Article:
- Via the Plymouth Online Directory, just search 'register as a carer' in the following link
- By telephone on 01752 201890
- Via email at email@example.com. (please include your full name, address, date of birth and the name and address of the person you care for)
Carers that are already registered with Caring for Carers will automatically receive a passport in the post.
To find out more, please watch our short video.
"If I'm being honest, it kind of sucks being a young carer because I want to live my life as a normal 18-year-old......What it'll mean for people like me is better recognition, especially for young male carers, as we face a lot of obstacles because of the stigma of having a role like this in today's society. Useful phone numbers and information at your fingertips will be great as I need a lot more help figuring out what I'm supposed to do for my mum as well as me. Discounts in certain stores will also be good as a lot of young carers and their parents can't afford to buy certain important stuff.'"
Young carer, Plymouth
Barnardo's Young Carers Service
BYCS supported a group of young carers to attend a dental workshop facilitated by Peninsula Dental School.
The dental students created and set up a series of interactive stations for young carers to increase their awareness of oral health. We went to the dental facility in Devonport to make it a more realistic experience for them.
Young carers were able to role-play being a patient and a dentist, using PPE and sitting in a dental chair to reduce any anxiety around attending a dentist. They also learned about the morphology of teeth, the impact of a high-sugar diet on teeth and what effective tooth cleaning and self-care look like.
In preparation for this workshop, the students completed our joint carer awareness training to learn more about what a young carer is and how they could contribute to identifying and supporting any young carers they may come into contact with within their clinics.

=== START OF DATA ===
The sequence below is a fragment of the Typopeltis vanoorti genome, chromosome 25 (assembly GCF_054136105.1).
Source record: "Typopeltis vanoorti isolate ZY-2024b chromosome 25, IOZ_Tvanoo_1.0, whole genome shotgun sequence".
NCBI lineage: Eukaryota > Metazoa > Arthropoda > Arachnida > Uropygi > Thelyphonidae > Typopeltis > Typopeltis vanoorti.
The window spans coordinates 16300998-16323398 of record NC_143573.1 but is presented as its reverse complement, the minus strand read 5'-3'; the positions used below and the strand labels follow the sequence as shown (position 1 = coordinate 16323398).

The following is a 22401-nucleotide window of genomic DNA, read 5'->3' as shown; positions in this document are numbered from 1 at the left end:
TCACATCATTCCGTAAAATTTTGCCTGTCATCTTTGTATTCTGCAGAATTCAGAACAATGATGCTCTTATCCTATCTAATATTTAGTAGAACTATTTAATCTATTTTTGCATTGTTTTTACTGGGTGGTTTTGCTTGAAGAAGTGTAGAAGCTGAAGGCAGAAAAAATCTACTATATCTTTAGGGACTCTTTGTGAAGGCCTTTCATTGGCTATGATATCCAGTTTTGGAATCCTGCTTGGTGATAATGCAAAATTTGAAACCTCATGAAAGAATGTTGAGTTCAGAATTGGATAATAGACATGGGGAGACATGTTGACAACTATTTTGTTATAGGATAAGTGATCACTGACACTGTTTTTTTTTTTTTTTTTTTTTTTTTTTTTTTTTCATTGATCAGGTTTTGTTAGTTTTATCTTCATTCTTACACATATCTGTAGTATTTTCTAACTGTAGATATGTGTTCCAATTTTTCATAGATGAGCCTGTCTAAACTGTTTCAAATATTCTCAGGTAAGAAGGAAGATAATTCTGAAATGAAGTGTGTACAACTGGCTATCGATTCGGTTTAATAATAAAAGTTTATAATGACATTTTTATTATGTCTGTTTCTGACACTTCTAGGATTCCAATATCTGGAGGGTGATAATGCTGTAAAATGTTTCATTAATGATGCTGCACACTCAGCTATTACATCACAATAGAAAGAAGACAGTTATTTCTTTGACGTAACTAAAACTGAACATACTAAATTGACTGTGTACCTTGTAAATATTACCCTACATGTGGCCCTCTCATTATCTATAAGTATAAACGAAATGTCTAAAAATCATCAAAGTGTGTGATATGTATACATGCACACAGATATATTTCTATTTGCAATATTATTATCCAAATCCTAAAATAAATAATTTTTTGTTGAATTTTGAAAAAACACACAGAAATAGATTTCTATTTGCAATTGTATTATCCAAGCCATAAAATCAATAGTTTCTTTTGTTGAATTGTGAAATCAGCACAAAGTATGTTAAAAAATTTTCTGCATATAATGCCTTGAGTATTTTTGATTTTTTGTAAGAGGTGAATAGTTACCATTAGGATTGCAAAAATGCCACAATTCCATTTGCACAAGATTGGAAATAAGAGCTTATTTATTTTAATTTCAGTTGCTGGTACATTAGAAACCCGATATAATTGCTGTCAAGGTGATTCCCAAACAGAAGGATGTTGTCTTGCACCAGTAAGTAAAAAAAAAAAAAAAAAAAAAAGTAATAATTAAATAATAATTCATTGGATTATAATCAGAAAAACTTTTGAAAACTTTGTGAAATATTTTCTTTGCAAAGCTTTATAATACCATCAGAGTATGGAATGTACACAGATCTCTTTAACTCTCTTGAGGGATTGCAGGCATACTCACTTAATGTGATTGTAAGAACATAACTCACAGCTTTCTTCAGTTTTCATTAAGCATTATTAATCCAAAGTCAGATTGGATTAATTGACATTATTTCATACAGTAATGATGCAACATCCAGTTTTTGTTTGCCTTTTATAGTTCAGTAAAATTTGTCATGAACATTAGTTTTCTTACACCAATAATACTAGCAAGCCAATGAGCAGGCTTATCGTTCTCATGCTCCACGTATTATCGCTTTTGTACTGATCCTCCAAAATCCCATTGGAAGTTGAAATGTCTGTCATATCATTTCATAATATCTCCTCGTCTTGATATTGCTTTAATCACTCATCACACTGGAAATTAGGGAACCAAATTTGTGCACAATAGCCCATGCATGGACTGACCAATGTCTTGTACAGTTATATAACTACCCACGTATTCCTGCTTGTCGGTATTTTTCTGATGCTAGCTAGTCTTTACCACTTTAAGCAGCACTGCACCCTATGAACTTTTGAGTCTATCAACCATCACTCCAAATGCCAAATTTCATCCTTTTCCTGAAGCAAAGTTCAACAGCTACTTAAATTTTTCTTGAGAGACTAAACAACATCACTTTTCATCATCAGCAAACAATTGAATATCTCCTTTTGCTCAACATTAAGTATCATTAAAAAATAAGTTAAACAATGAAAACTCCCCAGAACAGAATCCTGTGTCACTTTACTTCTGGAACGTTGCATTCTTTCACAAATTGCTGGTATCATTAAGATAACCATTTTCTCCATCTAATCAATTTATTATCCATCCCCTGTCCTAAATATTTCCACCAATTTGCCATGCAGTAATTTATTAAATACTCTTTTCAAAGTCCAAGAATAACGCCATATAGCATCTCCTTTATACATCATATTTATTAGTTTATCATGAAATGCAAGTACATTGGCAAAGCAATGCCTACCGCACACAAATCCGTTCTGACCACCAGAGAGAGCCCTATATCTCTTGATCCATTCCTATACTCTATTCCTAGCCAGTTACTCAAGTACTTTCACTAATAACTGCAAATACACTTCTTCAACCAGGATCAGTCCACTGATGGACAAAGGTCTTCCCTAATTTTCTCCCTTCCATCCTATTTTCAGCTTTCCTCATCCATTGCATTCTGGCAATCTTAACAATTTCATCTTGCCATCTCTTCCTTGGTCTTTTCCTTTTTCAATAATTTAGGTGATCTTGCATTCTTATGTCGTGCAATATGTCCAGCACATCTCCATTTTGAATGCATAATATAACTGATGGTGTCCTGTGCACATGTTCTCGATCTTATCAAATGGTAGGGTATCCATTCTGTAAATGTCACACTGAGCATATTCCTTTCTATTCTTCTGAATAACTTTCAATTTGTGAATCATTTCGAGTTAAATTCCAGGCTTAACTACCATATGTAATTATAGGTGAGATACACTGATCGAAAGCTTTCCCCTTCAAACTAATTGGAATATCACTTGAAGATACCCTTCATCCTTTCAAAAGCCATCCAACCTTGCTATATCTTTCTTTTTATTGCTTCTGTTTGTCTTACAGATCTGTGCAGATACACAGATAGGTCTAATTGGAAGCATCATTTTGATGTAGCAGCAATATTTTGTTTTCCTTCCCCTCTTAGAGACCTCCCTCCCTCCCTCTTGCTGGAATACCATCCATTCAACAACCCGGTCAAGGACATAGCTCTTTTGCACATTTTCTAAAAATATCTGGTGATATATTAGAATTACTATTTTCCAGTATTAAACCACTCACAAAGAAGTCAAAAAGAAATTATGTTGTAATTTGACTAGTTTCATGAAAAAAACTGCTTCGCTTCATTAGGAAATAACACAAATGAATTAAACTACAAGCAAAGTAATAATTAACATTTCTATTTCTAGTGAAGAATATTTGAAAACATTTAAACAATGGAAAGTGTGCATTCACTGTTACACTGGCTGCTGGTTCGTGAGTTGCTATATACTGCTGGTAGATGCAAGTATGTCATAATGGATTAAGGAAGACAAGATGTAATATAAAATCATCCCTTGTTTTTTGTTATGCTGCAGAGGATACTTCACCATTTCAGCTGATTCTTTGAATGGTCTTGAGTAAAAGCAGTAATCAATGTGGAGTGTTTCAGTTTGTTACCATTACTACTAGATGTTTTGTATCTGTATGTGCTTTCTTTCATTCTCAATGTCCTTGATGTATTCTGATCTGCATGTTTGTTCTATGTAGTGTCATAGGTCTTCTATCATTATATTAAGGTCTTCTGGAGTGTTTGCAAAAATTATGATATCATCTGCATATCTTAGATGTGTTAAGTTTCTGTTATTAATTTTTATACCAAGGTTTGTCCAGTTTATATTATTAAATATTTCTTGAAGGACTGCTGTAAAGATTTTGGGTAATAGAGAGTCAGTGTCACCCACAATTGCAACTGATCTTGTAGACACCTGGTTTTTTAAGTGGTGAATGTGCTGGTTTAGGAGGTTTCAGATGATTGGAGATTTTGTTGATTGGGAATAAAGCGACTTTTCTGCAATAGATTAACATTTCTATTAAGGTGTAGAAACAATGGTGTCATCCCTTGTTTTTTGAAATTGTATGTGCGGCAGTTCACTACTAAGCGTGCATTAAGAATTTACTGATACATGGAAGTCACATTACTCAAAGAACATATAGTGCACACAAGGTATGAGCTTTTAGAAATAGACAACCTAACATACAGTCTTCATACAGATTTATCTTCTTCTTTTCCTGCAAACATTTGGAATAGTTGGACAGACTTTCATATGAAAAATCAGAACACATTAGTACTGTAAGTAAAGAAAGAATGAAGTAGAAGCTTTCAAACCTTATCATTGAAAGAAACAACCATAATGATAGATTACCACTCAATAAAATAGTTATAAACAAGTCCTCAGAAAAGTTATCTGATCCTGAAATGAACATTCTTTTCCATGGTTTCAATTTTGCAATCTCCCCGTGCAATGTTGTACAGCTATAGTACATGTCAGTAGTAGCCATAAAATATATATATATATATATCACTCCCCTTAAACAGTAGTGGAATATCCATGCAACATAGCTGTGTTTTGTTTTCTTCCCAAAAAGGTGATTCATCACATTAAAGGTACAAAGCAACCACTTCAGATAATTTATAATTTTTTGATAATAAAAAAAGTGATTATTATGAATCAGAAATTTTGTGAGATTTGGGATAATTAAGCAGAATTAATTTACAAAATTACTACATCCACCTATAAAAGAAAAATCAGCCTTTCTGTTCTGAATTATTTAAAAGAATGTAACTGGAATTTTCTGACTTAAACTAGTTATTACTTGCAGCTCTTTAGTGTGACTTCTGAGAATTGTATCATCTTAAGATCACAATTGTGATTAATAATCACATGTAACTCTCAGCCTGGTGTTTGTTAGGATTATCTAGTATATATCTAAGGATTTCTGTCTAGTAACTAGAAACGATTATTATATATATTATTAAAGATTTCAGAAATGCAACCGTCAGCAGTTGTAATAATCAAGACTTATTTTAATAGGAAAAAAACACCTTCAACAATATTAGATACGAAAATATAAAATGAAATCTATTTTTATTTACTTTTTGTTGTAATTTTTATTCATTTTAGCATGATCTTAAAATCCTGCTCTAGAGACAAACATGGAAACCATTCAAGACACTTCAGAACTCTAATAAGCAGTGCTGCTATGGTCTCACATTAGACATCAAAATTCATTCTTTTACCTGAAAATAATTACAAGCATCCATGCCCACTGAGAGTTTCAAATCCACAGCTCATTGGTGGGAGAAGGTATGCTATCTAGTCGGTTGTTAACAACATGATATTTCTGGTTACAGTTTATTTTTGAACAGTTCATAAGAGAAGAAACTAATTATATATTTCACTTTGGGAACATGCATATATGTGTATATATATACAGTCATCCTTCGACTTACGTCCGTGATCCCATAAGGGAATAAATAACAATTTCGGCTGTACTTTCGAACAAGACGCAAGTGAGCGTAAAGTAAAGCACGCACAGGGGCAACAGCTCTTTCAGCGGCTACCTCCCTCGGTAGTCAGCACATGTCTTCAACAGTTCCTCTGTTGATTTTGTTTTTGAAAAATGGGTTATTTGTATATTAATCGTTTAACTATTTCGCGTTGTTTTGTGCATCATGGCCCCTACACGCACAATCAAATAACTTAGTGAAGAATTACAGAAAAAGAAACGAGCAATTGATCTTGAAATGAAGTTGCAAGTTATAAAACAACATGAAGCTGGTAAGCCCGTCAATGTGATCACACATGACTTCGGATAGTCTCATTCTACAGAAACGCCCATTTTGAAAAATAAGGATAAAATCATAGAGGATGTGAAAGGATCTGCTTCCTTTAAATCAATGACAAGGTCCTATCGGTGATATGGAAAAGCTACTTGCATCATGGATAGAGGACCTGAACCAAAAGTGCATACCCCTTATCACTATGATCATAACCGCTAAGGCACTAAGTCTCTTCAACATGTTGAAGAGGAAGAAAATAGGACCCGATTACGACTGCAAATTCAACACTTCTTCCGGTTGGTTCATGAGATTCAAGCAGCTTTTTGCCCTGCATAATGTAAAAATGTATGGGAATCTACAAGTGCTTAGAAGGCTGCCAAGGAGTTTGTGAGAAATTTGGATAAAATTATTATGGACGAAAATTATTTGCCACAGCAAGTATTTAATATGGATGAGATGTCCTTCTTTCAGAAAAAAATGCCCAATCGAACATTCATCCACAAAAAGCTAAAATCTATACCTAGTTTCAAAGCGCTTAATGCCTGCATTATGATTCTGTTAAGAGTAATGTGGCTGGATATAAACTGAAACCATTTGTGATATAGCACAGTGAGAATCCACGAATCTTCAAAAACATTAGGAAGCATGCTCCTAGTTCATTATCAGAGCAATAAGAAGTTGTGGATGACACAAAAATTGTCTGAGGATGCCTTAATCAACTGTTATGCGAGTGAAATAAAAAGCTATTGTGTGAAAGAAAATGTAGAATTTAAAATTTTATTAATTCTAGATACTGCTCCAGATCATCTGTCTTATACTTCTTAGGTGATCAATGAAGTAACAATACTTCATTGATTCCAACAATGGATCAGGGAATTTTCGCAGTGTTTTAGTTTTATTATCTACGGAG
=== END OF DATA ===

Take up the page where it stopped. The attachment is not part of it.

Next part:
The feedback from young carers was positive and they told us that they enjoyed learning about this subject and liked how interactive the stations were. As they moved around in small groups, they got time to talk and connect with the dental students. Young carers were given a goodie bag to take away which included a toothbrush, toothpaste, a timer and some information to share with their families.
It's important to raise aspirations in young carers within our work with them and exposing young carers to a variety of professions could widen their thoughts about what they might like to be when they're older. The dental students were able to answer questions about what it is like training to be in the dental field which may encourage them to think about if it's something of interest to them.
Young Carers and Young Adult Carers Survey 2022
This survey is for young carers and young adult carers who live in the UK.
A young carer is someone aged under 18 who cares for a friend or family member who, due to illness, disability, a mental health problem or an alcohol or substance misuse problem, cannot cope without the young carer's support.
Young adult carers are aged 25 and under, who may have different support needs to young carers as they become adults.
How you describe yourself is personal. This survey is still for you, even if you don't call yourself a young carer or a young adult carer.
Share your stories with us
Do you have any good news stories or information that you would like to share with the wider Young Carers Network in Plymouth?
Please email Time4U@plymouth.gov.uk with your suggestions.
We'd love to share all the amazing things you are doing!
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This page was last updated on 1 December 2022.